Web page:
S is for Seçkin
When we met at the playhouse, I saw the ghost of Dickens in the stairwell. When we went outside, breath plumed around us, and you said you could smell the snow.
Your kiss is warm light in the attic. You take the blood diamonds from my ears and place them on the shelf in the corner. Then you take me to bed.
Last night I saw you in a dream. I woke up in a panic and washed all the dishes in the sink. I wiped down the kitchen, moved by an unnamed anxiety. On the street, my breath trembled, and my thoughts branched out into the cold extremity. It was not until late afternoon that I remembered the dream: I saw you at arm’s length. Then closer. Your proximity. That was all.
Now, every time a man walks into the room, I am disappointed when he isn’t you.
The puppy is teething and the muffins are burnt. The coffee is weak. We smoke a cigarette and watch the pink sun set down the hill.
What’s the worst that can happen? you asked to console me. I laughed a hard laugh. The worst already happened a long time ago. Every time I close my eyes, it happens again. Of course, I can’t say this out loud. My mouth is a wound. It festers. I want to speak, but the words bleed internally.
Yesterday morning, you told me you were going back to Berlin. The puppy screamed like a howler monkey. I tried to smile and said I would miss you.
Later I cried in the washroom. My hair hung heavy and the tooth ached at the thought of it. I went down for breakfast, and you fed me bread and tomatoes. I was already lonely for you when you sat beside me.
When we decided to drive to New Orleans, everyone advised me against it. They said it would hurt more to grow closer, but I didn’t care. I wanted to spend ten days alone with you in a car.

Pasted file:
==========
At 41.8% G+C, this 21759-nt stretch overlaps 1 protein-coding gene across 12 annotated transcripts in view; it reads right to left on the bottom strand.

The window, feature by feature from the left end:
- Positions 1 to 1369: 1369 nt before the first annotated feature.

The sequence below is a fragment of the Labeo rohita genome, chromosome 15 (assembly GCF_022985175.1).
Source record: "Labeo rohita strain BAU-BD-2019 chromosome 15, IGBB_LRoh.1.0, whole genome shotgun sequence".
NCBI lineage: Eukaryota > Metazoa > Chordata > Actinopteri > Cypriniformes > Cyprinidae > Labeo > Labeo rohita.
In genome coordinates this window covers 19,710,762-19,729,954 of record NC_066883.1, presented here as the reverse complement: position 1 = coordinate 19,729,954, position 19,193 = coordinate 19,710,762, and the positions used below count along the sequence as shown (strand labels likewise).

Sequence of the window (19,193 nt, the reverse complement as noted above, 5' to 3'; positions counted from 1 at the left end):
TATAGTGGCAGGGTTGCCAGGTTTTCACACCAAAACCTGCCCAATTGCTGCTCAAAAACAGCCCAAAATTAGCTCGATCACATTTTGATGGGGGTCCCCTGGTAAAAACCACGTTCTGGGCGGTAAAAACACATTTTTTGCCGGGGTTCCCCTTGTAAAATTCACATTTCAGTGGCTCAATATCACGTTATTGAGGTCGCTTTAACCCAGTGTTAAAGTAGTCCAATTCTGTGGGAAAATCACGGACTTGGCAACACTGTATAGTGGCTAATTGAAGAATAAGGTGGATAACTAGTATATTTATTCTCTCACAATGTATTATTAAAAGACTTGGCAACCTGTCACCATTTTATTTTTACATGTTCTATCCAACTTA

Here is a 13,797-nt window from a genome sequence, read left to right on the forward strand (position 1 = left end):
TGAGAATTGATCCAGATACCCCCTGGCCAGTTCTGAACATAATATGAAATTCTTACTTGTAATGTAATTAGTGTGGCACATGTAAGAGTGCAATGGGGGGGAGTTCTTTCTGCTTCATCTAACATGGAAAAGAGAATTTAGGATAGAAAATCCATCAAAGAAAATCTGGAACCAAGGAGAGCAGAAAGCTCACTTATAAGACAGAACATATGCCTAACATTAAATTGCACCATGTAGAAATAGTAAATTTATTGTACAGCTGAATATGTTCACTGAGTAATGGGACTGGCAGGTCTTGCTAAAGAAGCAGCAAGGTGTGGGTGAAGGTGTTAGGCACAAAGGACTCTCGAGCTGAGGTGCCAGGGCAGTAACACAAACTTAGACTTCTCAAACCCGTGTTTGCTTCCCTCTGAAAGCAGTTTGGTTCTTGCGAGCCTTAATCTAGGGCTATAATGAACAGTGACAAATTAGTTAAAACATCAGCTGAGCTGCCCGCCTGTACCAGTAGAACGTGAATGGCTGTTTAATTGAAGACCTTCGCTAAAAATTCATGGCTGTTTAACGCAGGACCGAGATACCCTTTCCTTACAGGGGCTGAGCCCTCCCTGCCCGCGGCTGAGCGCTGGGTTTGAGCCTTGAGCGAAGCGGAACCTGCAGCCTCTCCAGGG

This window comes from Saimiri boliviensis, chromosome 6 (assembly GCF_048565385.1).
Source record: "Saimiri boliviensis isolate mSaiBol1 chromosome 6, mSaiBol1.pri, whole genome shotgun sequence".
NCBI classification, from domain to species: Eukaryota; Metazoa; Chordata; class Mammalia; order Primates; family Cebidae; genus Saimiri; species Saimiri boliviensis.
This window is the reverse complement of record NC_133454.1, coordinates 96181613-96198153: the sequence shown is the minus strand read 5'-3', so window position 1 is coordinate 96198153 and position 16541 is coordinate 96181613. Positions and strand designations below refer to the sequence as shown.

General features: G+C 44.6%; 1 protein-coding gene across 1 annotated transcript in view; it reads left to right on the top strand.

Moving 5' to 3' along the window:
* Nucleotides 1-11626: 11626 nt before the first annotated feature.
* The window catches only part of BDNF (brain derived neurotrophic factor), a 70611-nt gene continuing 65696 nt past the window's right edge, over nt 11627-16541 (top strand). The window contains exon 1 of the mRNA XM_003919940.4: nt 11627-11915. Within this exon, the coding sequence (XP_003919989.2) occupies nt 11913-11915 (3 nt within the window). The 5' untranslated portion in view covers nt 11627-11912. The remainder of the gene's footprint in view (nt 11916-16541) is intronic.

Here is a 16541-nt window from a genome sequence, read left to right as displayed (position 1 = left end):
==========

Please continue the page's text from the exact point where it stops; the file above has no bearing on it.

The country unfolded over the dashboard. You sang Turkish ballads and fed me pistachios out of your hand. I had just opened my mouth when my mother called me home for the funeral. She said I would regret it forever if I don't pay my respects, but what I have always regretted is that we didn’t keep driving south and south and west into the future.
Instead we turned back, ran out of gas, got a flat, sat for the eulogy, and kept going until we hit a dead end in Detroit.
Behind the diner, I followed the signs upstairs to a parlor. The fortune-teller held open a rose-colored curtain. I shuffled the deck. The painters had been painting. The chemical smell. I cut the cards and breathed into my inquiry. I could see you in the alley out the window, but in the cards she saw another man.
We got back at sunrise. I slept one last time in your bed. You spent the next day packing your things, and I drove you to the airport. Then it was over and I was alone. The lady at the laundromat fed me with her pity.
When I called you desperate from the racetrack, the connection was bad, and you couldn’t hear the walls crashing around me. I tried to escape, but you said not to come to Berlin. I was a girl, and your voice was so hard. I had to break it like a toy.
After that, I spent more and more time with your friend Burkan. Until we culminated the solstice.
Years later, I walked two hundred miles back across continents, retracing my steps to see you in Istanbul. My feet bled, and a white wind swept over the Bosphorus. I left a crystal on the altar, but you weren’t waiting for me at the gates. For three days I wandered through a labyrinth of towers and domes, lost in my dream of the city. Everything beautiful. I have never been so alone.
Now I see it all like a projection. I can’t quite recall who I was. Just a young girl in love. Thin. All skin and bone, a stream of gold hair, such beautiful and ugly thoughts. As if it happened to someone else, and I am just hearing about it through the cracks in her voice.
Copyright 2016 | Pet Murmur